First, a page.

Canal Street on the IRT Lexington Avenue Line has four tracks and two side platforms. Due to platform lengthening in the 1940s and 1950s, there are two distinct sections of this station. The original portion has tile-covered I-beams with small and large mosaics and an ornamental ceiling. The newer portion has 1950s green tile at the ends of the platforms. There are also IND-type "To Canal Street" signs. New lights are being installed. Non-original name tables and small "C" mosaics exist.


BMT Nassau Street Line platformsEdit

Canal Street on the BMT Nassau Street Line has three tracks and two island platforms, but only the western island platform is accessible to passengers. Formerly, Canal Street resembled the typical express station, except that the inner "express" tracks dead-ended at the south end of the station, with a platform-level connection joining the southern ends of the two platforms. These stub-end tracks were occasionally used to terminate trains, most recently a weekend J service in the late 1980s.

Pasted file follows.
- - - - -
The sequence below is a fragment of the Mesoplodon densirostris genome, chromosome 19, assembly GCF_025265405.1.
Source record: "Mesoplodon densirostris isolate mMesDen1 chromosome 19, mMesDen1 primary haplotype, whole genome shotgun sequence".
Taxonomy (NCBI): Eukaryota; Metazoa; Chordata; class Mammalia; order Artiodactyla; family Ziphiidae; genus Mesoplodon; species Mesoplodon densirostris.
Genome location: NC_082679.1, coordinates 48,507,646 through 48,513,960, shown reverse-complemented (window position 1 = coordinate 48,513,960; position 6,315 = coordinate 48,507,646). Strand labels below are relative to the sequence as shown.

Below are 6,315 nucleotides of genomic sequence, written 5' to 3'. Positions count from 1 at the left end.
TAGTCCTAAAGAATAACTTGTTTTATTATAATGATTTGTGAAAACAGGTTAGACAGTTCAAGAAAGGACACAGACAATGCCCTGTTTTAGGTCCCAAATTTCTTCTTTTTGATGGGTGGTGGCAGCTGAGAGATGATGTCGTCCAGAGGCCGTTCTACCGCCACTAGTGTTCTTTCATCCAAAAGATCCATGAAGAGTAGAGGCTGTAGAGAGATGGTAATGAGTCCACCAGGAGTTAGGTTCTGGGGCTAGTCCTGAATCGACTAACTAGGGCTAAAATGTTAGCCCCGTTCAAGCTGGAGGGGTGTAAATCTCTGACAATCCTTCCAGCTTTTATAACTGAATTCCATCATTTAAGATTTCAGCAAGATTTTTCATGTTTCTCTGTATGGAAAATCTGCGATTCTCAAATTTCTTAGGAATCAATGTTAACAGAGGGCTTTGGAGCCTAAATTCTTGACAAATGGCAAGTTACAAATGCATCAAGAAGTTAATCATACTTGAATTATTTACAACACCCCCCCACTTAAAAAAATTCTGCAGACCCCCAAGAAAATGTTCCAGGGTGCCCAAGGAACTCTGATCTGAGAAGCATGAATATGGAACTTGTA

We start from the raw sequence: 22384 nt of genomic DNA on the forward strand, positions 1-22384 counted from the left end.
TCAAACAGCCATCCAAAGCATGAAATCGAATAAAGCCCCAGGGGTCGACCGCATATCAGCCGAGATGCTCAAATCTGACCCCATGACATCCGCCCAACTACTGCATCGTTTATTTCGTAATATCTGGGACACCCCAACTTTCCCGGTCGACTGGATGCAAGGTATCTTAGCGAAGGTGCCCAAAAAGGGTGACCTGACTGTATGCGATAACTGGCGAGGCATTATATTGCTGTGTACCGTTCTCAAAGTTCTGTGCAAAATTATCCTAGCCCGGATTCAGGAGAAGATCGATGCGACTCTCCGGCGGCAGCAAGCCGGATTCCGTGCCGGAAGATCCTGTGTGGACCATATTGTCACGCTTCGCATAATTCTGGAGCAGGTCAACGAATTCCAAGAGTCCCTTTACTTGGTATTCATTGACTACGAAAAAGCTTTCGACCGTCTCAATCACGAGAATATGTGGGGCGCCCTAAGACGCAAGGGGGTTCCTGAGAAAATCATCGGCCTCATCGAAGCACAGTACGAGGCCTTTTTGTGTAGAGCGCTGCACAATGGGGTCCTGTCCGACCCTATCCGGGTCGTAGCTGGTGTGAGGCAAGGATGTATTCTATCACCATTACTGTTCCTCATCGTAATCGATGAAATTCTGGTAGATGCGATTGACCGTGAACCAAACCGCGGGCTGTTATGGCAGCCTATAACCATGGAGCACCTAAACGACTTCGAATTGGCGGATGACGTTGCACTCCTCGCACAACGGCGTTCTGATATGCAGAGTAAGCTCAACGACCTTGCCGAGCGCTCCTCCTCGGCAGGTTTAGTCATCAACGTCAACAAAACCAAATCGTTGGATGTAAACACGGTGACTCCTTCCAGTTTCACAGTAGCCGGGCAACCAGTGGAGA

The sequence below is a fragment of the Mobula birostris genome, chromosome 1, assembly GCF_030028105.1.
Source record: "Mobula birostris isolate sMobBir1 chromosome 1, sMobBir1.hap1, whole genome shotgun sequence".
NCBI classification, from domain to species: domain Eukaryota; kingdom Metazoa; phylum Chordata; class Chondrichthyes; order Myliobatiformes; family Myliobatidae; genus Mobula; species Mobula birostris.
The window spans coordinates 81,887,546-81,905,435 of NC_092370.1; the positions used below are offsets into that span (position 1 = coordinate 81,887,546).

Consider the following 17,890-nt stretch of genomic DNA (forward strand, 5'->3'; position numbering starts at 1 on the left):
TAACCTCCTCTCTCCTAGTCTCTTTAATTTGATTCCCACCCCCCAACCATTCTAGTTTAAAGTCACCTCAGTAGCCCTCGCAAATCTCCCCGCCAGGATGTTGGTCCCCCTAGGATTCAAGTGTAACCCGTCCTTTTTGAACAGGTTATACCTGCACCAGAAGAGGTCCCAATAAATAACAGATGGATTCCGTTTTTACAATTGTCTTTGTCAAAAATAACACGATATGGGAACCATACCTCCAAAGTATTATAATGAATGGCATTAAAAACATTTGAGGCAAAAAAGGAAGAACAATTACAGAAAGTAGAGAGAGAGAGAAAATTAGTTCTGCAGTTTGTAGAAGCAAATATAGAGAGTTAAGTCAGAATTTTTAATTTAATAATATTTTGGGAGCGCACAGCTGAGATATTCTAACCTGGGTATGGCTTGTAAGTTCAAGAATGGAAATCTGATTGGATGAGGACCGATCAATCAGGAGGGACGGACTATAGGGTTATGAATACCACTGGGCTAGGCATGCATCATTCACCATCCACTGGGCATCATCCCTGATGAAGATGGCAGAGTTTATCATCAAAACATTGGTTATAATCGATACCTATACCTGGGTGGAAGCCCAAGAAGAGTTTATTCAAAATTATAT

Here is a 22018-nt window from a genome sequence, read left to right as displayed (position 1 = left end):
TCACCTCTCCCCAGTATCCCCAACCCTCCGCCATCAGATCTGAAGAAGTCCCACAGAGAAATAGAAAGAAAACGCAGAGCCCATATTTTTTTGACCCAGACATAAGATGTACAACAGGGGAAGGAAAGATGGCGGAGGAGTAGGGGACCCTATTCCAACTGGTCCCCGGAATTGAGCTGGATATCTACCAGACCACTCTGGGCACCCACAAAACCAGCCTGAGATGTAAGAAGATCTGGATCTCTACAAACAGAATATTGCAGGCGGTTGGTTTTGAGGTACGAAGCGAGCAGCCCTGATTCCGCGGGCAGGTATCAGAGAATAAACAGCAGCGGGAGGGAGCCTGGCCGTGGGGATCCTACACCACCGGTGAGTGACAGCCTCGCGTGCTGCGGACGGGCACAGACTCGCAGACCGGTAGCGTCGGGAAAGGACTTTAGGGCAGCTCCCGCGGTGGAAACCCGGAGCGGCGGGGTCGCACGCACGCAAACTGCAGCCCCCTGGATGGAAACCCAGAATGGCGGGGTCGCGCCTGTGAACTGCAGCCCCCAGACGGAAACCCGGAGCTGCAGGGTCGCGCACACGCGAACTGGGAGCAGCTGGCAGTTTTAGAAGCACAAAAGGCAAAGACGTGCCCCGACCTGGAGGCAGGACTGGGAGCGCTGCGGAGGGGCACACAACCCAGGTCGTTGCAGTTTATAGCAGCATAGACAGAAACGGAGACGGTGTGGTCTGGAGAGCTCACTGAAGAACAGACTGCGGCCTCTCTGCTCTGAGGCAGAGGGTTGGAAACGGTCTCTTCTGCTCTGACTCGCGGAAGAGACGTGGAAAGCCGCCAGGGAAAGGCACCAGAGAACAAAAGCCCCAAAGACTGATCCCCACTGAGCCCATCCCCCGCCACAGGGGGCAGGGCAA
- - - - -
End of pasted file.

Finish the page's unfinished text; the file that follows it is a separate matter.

After a reconfiguration of the Nassau Street Line, completed in 2004, the eastern (former "northbound") platform was abandoned. The platform-level connection was removed, allowing the former southbound express track to run through to Chambers Street and beyond. Today, the westernmost (former "southbound") platform remains in operation. Both tracks provide through service, with southbound traffic using the former southbound "local" track and northbound traffic using the former southbound "express" track. The former northbound local track is now used only for non-revenue moves, train storage and emergencies; the northbound express stub track has been removed; the now unused northbound island platform is a storage area.

In the renovation, the original "Canal Street" mosaics were restored, and new wall and floor tiling were installed.


BMT Broadway Main Line Edit